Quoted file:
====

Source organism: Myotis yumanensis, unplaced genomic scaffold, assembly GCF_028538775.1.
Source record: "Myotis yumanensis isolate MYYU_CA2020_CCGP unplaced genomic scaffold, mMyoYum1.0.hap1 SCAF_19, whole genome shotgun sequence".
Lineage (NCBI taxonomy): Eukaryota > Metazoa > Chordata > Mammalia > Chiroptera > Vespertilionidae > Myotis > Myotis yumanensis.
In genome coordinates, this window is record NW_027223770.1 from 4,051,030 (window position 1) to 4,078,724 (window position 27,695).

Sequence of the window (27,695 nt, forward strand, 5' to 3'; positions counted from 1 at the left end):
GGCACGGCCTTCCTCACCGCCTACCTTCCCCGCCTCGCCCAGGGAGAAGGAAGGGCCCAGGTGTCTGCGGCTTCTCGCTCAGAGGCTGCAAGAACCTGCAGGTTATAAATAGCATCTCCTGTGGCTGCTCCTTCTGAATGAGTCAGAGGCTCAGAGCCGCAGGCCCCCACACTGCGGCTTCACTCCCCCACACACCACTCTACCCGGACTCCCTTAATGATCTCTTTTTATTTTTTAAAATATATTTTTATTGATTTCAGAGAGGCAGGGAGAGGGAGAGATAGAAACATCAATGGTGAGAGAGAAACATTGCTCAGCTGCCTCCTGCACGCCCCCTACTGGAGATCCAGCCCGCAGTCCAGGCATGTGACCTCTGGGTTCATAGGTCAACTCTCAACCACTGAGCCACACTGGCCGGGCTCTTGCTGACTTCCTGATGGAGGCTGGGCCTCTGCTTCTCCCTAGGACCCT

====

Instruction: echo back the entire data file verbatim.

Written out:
Source organism: Myotis yumanensis, unplaced genomic scaffold, assembly GCF_028538775.1.
Source record: "Myotis yumanensis isolate MYYU_CA2020_CCGP unplaced genomic scaffold, mMyoYum1.0.hap1 SCAF_19, whole genome shotgun sequence".
Lineage (NCBI taxonomy): Eukaryota > Metazoa > Chordata > Mammalia > Chiroptera > Vespertilionidae > Myotis > Myotis yumanensis.
In genome coordinates, this window is record NW_027223770.1 from 4,051,030 (window position 1) to 4,078,724 (window position 27,695).

Sequence of the window (27,695 nt, forward strand, 5' to 3'; positions counted from 1 at the left end):
GGCACGGCCTTCCTCACCGCCTACCTTCCCCGCCTCGCCCAGGGAGAAGGAAGGGCCCAGGTGTCTGCGGCTTCTCGCTCAGAGGCTGCAAGAACCTGCAGGTTATAAATAGCATCTCCTGTGGCTGCTCCTTCTGAATGAGTCAGAGGCTCAGAGCCGCAGGCCCCCACACTGCGGCTTCACTCCCCCACACACCACTCTACCCGGACTCCCTTAATGATCTCTTTTTATTTTTTAAAATATATTTTTATTGATTTCAGAGAGGCAGGGAGAGGGAGAGATAGAAACATCAATGGTGAGAGAGAAACATTGCTCAGCTGCCTCCTGCACGCCCCCTACTGGAGATCCAGCCCGCAGTCCAGGCATGTGACCTCTGGGTTCATAGGTCAACTCTCAACCACTGAGCCACACTGGCCGGGCTCTTGCTGACTTCCTGATGGAGGCTGGGCCTCTGCTTCTCCCTAGGACCCT